In Hebron, a large group of settlers marched through the streets of the segregated city chanting “Death to Arabs” and reportedly attacked Palestinian-owned homes.


In Jerusalem, right-wing activists affiliated with the “Lehava” organization reportedly attacked a Palestinian man in the upscale Mamilla shopping plaza. Police arrested four suspects in that attack.

Elsewhere in Jerusalem, a Palestinian man was reportedly attacked by a Jewish mob and struck a bystander with his car while trying to escape.

Racist right-wing activists held a rally in Jerusalem on Friday in response to West Bank shooting attack, demanding that the government exact revenge upon Palestinians. Two people were arrested for incitement at that event. Notorious ultra-nationalist right-wing activists Baruch Marzel, Itamar Ben-Gvir, and Benzi Gopstein prominently attended the rally, according to Walla!.

Meanwhile, Palestinians in the Ramallah area Saturday night were said to be blocking all access roads leading to the home of the man who killed two Israelis in the Old City Saturday. Earlier, Israeli authorities notified his family that they would demolish the family home. By blocking the roads, local youths were attempting to stop the army from carrying out the demolition.

Israel uses punitive home demolitions against Palestinian murder suspects, a practice rights groups describe as collective punishment because it harms people who were not involved in carrying out any crime. The Israeli Supreme Court, however, has repeatedly approved the practice, accepting the state’s argument that it serves as a necessary tool for deterrence.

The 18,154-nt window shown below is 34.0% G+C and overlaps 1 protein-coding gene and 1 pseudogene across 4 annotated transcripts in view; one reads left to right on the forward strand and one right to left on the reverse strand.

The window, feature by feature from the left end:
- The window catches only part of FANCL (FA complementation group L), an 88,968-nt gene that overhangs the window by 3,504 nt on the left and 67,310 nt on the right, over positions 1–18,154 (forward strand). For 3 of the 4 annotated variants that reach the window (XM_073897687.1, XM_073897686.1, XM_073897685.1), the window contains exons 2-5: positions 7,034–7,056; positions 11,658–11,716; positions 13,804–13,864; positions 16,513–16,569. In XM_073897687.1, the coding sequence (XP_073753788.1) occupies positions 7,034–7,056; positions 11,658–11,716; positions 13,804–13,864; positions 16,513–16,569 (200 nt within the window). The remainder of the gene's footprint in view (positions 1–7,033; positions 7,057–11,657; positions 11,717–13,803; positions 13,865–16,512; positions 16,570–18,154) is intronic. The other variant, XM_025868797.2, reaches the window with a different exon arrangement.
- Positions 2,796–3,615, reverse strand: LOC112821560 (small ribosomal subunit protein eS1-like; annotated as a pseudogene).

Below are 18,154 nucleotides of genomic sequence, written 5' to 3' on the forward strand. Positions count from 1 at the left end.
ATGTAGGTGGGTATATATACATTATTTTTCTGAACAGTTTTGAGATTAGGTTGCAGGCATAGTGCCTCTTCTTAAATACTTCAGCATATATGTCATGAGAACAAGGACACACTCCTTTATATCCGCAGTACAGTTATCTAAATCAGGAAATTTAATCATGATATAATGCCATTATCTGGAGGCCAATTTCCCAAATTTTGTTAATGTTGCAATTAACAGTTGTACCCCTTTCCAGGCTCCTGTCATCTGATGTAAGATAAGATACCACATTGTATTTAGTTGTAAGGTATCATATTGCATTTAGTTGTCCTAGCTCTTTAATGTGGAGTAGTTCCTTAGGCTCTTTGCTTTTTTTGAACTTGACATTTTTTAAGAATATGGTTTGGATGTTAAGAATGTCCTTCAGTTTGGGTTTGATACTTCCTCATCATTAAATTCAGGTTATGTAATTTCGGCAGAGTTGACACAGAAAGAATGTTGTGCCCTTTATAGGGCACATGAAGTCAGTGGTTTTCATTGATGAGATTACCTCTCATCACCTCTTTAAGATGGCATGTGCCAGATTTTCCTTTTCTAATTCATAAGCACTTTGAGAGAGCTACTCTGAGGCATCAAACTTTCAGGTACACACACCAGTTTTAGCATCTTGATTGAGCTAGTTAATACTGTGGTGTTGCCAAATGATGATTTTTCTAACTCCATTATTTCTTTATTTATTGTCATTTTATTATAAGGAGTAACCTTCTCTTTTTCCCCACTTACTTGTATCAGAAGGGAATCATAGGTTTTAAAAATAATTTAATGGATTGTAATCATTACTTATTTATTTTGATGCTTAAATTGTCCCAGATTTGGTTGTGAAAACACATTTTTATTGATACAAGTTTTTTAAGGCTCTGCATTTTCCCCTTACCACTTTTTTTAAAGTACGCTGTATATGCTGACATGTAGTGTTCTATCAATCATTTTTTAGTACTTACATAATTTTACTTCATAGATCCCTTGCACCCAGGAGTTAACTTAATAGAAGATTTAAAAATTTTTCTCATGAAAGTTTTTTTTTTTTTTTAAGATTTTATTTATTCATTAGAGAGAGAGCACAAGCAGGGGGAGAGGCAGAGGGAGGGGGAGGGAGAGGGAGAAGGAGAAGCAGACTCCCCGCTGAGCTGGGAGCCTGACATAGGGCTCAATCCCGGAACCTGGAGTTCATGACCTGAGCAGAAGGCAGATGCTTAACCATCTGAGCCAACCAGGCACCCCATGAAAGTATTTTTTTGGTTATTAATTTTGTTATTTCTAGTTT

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Searching for hope on days of unconscionable tragedy http://972mag.com/searching-for-hope-on-days-of-unconscionable-tragedy/112273/ http://972mag.com/searching-for-hope-on-days-of-unconscionable-tragedy/112273/#comments Sat, 03 Oct 2015 23:32:28 +0000 http://972mag.com/?p=112273 The only thing that can stop the killing, that can turn desperate people from violence, that can stop the creation of new orphans, is hope. Unfortunately, it’s nowhere to be found.

File photo of Jewish Israelis mourning at a funeral for murder victims. (Oren Ziv/Activestills.org)

File photo of Jewish Israelis mourning at a funeral for murder victims. (Oren Ziv/Activestills.org)

The most tragic part about the violence that strikes civilians in Israel and Palestine is that it is largely preventable. That is not to say that the victims are in any way to blame for their own murders — of course not. But political violence is a direct result of the political conflict, the occupation, incitement on both sides, and an utter lack of vision being offered to both Israelis and Palestinians.


There is no justifying the murder of four innocents. Non-combatants. Parents. Civilians. Human beings. It might make those of us living inside the Green Line feel safer to point out that all four people murdered in the past 48 hours were killed on occupied land, but that is not the reason they were killed. They were killed because they are Israeli Jews, regardless of who they were as individuals. Likewise, the entire Dawabshe family, burned alive in their own home as they slept, was murdered not because of who they were as human beings, but because they were Palestinian.

Being murdered because of your nationality, or your ethnicity or religion is the same thing as being killed completely at random. And random violence is terrifying. Even more terrifying is the snowball effect random nationalist violence tends to have in Israel and Palestine. Price tag. Cycle of violence. Revenge attacks. Call it what you will.

Revenge attacks are a misnomer, however, because revenge is not being sought on behalf of the victims, nor is it directed at the source of the violence. Revenge attacks in both Israel and Palestine erase the individual value and worth of each every one of us as human beings. There are no human beings when it comes to revenge, there are only Jews and Palestinians. Revenge attacks don’t seek justice. They aim to satiate a national appetite for blood, for inflicting pain.